Revenger – 02 – Lost in Anime |

In doing my prep work for the 2022 Oscars post, I’m being reminded of something I pretty much already knew – 2022 was an awful year for original anime.  There were an awful lot of them, but very few of them were any good I’m afraid.  That’s been the trend in anime the past couple of years, with more originals being produced but with less originality.  I would always be happy when a new series produces two first episodes as good as Revenger has, but I’m especially hopeful about this one because anime desperately needs a few good originals.

The huge caveat that is Urobuchi Gen certainly hangs over Revenger like a dark cloud on the horizon.  But for all my concerns that his usual narrative drift will claim this show as yet another senseless Urobutcher victim, I can’t praise these two eps without praising him.  It makes a difference having a polished, classically sound writer in charge, and even on his worst days Urobuchi is certainly that.  There’s so much clarity in the writing here – everything that’s happening is logical and transparent without relying on clumsy exposition by explanation.  It’s just a good, classic historical drama, even  if it does seem to have a few flights of fancy to it.

The first new twist is the introduction of the man apparently in charge of Usui’s operation, a seemingly European priest played by Ohtsuka Akio.  There doesn’t exist a show that can’t be improved by casting him, and this is seemingly going to be an important role.  The extend to which Usui and his band are all true believers is not absolutely clear, but there does seem to be some kind of bizarre Christian revenge doctrine behind the whole thing (though the money certainly doesn’t hurt).  Usui’s decision to cut Raizou in on the take from the last job doesn’t go over well with Nio and Souji (Hayama Shouta) but Usui is clearly playing a long game where Raizou is concerned.

The system in use here is simple – whoever wants to hire the Revengers passes them a gold coin with bite marks in it, the depth of the marks communicating the strength of the grudge (or at least the teeth).  That’s a rather poetical image it must be said, but Usui is pretty sanguine about the whole thing.  Despite his interest in convincing Raizou to join, he refuses to deny that what he does is murder.  He couches it in terms of being an instrument of those who desire justice and are unable to seek it themselves, but for a samurai like Raizou – even a fallen one – the idea of killing people for money over someone else’s grudge is reflexively abhorrent.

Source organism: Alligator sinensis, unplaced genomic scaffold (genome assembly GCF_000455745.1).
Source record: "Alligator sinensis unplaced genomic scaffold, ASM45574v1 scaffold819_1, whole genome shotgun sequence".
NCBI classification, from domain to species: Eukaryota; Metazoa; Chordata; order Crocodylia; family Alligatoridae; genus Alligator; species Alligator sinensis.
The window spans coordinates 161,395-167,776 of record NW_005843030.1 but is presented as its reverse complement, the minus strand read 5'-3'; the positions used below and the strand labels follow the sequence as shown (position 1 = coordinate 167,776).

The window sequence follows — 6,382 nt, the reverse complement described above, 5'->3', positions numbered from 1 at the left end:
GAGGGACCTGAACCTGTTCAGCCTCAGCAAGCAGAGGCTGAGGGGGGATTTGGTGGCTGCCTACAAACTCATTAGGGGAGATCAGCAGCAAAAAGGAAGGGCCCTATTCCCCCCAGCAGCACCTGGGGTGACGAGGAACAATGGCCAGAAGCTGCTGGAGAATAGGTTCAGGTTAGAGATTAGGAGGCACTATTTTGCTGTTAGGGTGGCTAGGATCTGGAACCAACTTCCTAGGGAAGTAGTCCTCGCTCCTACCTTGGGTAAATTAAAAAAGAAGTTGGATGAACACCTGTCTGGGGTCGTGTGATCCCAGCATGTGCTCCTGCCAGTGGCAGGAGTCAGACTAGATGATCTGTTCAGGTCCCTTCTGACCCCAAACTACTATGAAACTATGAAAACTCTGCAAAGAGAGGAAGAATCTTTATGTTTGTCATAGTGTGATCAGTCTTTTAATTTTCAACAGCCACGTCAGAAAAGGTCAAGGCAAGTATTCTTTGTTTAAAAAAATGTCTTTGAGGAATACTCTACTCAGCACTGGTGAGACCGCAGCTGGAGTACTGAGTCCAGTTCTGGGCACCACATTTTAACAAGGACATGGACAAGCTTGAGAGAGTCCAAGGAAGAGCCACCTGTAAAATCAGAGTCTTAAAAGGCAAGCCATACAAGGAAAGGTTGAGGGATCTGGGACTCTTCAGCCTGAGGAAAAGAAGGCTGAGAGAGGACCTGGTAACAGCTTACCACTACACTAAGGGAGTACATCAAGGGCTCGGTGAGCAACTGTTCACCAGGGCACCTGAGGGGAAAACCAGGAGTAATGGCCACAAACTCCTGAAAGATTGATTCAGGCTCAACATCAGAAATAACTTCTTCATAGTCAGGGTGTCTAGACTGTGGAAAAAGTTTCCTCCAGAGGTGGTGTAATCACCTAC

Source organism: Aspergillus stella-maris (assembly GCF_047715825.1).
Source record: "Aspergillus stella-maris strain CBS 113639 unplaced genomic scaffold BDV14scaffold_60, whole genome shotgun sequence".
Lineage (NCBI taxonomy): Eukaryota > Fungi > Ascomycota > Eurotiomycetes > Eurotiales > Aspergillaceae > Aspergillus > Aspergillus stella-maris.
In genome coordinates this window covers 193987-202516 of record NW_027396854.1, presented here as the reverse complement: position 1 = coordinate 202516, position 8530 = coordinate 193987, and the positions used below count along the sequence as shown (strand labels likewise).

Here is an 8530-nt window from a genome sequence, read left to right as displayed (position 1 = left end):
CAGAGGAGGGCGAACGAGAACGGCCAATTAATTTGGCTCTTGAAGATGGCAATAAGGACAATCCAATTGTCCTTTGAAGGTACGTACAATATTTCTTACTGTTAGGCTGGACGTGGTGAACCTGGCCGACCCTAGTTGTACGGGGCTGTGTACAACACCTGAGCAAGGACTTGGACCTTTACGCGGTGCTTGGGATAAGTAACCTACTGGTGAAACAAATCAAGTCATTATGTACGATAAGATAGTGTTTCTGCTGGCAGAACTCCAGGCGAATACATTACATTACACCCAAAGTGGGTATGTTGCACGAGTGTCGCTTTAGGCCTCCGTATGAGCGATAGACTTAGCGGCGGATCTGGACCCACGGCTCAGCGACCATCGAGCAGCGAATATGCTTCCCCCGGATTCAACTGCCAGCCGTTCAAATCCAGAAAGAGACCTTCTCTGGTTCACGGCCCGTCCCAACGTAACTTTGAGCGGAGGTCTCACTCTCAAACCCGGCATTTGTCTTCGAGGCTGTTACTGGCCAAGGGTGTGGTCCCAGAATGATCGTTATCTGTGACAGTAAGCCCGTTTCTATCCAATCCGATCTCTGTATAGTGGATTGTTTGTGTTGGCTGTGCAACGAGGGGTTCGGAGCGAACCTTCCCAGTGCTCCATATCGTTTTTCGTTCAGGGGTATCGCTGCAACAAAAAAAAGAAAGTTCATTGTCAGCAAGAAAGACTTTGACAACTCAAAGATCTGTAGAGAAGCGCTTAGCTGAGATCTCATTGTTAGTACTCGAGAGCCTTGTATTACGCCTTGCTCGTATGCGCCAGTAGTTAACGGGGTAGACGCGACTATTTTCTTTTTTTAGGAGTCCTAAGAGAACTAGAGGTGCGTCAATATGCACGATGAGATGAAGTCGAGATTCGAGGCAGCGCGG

The someone in question this week is Mana (Sarah Emi Bridcutt), a dying courtesan who seeks revenge on the husband who cheated her out of her father’s dowry, Inohachi (Masuda Toshiki), and his employer and co-conspirator Tenmokuya (Sugino Tanuki).  The go-between is Usui’s man Murakami Teppa (Takeuchi Shunsuke).  He too has a day job, as a doctor, but “Riben-ji” is clearly his main gig.  The question is whether Raizou will be a part of all this, but Usui presents his choice in stark terms – he can waste away to nothing in hiding and shame or he can put his sword to the service of “justice” (as Usui sees it).

Even without Ohtsuka’s scenery-chewing priest’s involvement, this revenger gig is obviously morally dubious in a big way.  Call it what you will  – “vigilantism” probably comes as close as anything to the reality – it’s murder.  It so happens the people we’ve seen killed so far have certainly been rotters, and Inohachi and Tenmokuya are no exception – conning young women out of their family savings and selling them into prostitution stamps their ticket to Hell to be sure.  But you have to wonder just how careful the Riben-ji about making sure the client whose money they take is actually in the right before they kill for them.

It’s Raizou who dispatches Inohachi with some help from Murakami (I’m guessing that style wouldn’t fly in Tsurune).  As for Tenmokuya it’s Nio who lures him to his doom (if there were any doubt about Nio’s gender Tenmokuya’s particular perversion puts it to rest) at the hands of Usui.  All this is done with a great sense of style and narrative punch – this world and this situation feels very real, and as flamboyant as they are so do the characters.  It’s an excellent mix so far, thoroughly entertaining and artfully done – all we can hope is that history doesn’t repeat itself and the series has the legs for the full distance.


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